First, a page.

Syrian refugees awoke to bitter cold last Wednesday morning. A harsh winter storm had isolated them in the town of Ersal al-Jardia in Lebanon, cutting off the roads and thus any access to medical care (there are no field hospitals in their makeshift refugee camp). Their stories convey extreme suffering and deprivation.
Families in the neglected camp live in plastic tents. In some of the tents there are worn-out rudimentary stoves, along with some sheets and blankets that have no chance at keeping out the cold.
Ammar Nasser, 30, lives in one of the tents. He escaped from a village in al-Raqqa to Ersal a year and a half ago. He works in building and reconstruction on sites in the towns of Baalbek and Beirut.
Ammar prepares some firewood and ignites it in a metal container, while his son Nael, wearing threadbare clothes, helps him. Ammar’s wife, his sister and his five children also live in the tent. Ammar had only 120,000 lira of disposable income, so he bought some firewood from the locals. He calls it a “golden opportunity” because he managed to buy it a few days before the storm, but he says it will run out soon. “My kids got sick and they’re coughing constantly. The only thing their mother could do to make up for the lack of medicine was to boil some tea with cinnamon sticks.” He says they don’t have any medical supplies in their tent.
Yesterday, Ammar’s baby Marwan, who is five months old, got a fever. His father couldn’t take him to any hospital because of the snow, the blocked roads and the bad transportation, and Ammar only has an unreliable motorcycle. “I don’t know what will happen to my son if our camp stays as it is. We need ambulances and medical staff to help us, our children are sick because of this storm,” said Ammar. “Every time I think of what we’ve come to, I wish I had died before I had to see my family humiliated like this.”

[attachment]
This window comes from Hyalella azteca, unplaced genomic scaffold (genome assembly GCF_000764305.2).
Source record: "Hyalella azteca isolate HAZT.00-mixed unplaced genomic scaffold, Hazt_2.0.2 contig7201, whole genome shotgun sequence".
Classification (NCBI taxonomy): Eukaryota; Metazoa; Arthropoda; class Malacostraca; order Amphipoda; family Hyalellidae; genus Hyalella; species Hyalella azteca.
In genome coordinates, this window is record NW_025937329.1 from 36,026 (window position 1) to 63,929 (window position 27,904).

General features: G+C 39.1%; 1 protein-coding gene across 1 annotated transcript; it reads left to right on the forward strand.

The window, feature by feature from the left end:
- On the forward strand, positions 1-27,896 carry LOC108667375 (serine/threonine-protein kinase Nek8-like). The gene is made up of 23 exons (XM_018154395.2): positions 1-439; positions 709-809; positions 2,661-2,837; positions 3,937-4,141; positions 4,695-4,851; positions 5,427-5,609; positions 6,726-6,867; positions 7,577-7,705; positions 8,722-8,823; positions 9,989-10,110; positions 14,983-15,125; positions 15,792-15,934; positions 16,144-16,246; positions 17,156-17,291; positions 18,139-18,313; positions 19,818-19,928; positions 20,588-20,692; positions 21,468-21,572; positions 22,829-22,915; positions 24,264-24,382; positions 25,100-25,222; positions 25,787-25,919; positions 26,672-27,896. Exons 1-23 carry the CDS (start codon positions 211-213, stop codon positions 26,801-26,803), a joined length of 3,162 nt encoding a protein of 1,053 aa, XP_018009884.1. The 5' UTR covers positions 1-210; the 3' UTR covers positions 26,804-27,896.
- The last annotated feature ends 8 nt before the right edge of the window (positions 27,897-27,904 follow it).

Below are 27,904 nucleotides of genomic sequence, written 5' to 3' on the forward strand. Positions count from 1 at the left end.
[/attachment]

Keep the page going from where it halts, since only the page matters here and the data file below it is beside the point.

In another tent, Jamila Bu Hamadi, 47, from Idlib, tries to melt some snow in a bowl for drinking water. She arrived in Ersal two years ago. She says they need more water and the food has started to run out. They cannot fetch more food from the NGOs and charity support centers because they’re far away, and snow is preventing the charity workers from reaching the camp.
“Living here is like living in hell,” Jamila says. She says that more diesel is not available, so they use what’s left of it sparingly. Jamila ignites the stove in the late evening only so that her children can fall asleep. “This is unfair!” she says. “Why don’t they come here and see how we live? Or is it that we’re left to die here like bastards?”
Jamila shares what she has with her neighbor 29-year-old Maryam Shiqli. Maryam came from Idlib with her husband and four children to escape from Syrian government shelling. They first lived in the northern Lebanese city of Tripoli, then moved to Ersal, where their relatives had come. Maryam doesn’t have a job and depends on her husband’s earnings at a carpentry workshop.
“This storm stripped us of everything,” she says. “It’s like we stand naked with nothing to protect us, and we could drop dead at any second as we freeze. The storm is very severe, my children can’t sleep and signs of illness have started to show.”
Abdullatif Isaac, 48, who came from Talkalakh and works as a tiler and wallpaper installer, summarizes the feeling in the camp. He says the United Nations and global powers have failed the Syrian refugees.